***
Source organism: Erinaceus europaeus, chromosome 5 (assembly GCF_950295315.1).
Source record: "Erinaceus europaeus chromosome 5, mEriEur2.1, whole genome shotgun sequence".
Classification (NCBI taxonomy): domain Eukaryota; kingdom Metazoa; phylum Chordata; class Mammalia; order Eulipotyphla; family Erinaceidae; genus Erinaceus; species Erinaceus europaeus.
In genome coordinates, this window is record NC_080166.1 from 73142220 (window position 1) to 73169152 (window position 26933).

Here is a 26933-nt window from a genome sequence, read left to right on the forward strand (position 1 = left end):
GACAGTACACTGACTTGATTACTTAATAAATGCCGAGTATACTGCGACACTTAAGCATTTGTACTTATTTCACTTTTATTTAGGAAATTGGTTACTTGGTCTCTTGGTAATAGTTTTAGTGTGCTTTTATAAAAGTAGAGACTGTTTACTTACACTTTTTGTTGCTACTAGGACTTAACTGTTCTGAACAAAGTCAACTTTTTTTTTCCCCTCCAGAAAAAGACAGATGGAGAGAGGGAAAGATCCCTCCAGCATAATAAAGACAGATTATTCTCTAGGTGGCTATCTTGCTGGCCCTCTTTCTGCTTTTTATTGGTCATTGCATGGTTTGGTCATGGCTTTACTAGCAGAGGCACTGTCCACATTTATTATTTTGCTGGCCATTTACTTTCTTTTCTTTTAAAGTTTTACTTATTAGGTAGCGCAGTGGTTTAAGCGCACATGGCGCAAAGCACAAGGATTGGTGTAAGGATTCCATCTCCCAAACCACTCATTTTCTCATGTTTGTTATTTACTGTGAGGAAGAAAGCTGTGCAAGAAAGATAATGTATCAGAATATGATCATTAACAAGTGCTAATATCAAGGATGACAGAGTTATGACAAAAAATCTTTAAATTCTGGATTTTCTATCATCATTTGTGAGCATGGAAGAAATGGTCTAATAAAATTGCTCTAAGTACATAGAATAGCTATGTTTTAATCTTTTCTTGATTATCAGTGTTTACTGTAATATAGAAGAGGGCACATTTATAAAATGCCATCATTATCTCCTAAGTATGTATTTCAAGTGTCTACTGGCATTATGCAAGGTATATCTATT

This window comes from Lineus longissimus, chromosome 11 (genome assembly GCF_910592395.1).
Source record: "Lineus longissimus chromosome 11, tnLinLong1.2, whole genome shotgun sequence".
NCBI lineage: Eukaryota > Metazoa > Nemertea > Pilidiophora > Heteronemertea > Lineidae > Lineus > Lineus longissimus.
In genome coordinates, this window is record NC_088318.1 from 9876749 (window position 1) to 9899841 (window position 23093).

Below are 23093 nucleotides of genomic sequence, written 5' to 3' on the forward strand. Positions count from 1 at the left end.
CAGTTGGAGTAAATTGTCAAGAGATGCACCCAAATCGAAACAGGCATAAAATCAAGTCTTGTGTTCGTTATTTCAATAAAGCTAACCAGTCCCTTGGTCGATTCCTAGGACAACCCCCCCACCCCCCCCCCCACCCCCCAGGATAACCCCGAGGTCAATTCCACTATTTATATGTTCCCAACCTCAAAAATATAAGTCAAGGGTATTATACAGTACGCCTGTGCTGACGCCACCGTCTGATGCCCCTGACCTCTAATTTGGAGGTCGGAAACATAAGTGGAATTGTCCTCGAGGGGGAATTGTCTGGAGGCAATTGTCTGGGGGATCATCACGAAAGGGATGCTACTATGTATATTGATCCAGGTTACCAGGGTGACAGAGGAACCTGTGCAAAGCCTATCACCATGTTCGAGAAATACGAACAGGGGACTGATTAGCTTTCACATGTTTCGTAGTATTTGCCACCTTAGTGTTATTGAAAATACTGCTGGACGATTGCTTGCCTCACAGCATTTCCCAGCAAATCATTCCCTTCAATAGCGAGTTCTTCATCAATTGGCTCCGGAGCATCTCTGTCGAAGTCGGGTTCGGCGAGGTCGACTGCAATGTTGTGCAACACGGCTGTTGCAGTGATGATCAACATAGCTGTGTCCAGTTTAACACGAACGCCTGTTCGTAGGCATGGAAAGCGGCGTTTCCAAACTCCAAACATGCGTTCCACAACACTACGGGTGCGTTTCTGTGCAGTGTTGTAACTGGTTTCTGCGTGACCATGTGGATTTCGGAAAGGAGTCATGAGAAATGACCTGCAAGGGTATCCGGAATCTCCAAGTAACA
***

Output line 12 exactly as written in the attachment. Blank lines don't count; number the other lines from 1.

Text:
CAGTTGGAGTAAATTGTCAAGAGATGCACCCAAATCGAAACAGGCATAAAATCAAGTCTTGTGTTCGTTATTTCAATAAAGCTAACCAGTCCCTTGGTCGATTCCTAGGACAACCCCCCCACCCCCCCCCCCACCCCCCAGGATAACCCCGAGGTCAATTCCACTATTTATATGTTCCCAACCTCAAAAATATAAGTCAAGGGTATTATACAGTACGCCTGTGCTGACGCCACCGTCTGATGCCCCTGACCTCTAATTTGGAGGTCGGAAACATAAGTGGAATTGTCCTCGAGGGGGAATTGTCTGGAGGCAATTGTCTGGGGGATCATCACGAAAGGGATGCTACTATGTATATTGATCCAGGTTACCAGGGTGACAGAGGAACCTGTGCAAAGCCTATCACCATGTTCGAGAAATACGAACAGGGGACTGATTAGCTTTCACATGTTTCGTAGTATTTGCCACCTTAGTGTTATTGAAAATACTGCTGGACGATTGCTTGCCTCACAGCATTTCCCAGCAAATCATTCCCTTCAATAGCGAGTTCTTCATCAATTGGCTCCGGAGCATCTCTGTCGAAGTCGGGTTCGGCGAGGTCGACTGCAATGTTGTGCAACACGGCTGTTGCAGTGATGATCAACATAGCTGTGTCCAGTTTAACACGAACGCCTGTTCGTAGGCATGGAAAGCGGCGTTTCCAAACTCCAAACATGCGTTCCACAACACTACGGGTGCGTTTCTGTGCAGTGTTGTAACTGGTTTCTGCGTGACCATGTGGATTTCGGAAAGGAGTCATGAGAAATGACCTGCAAGGGTATCCGGAATCTCCAAGTAACA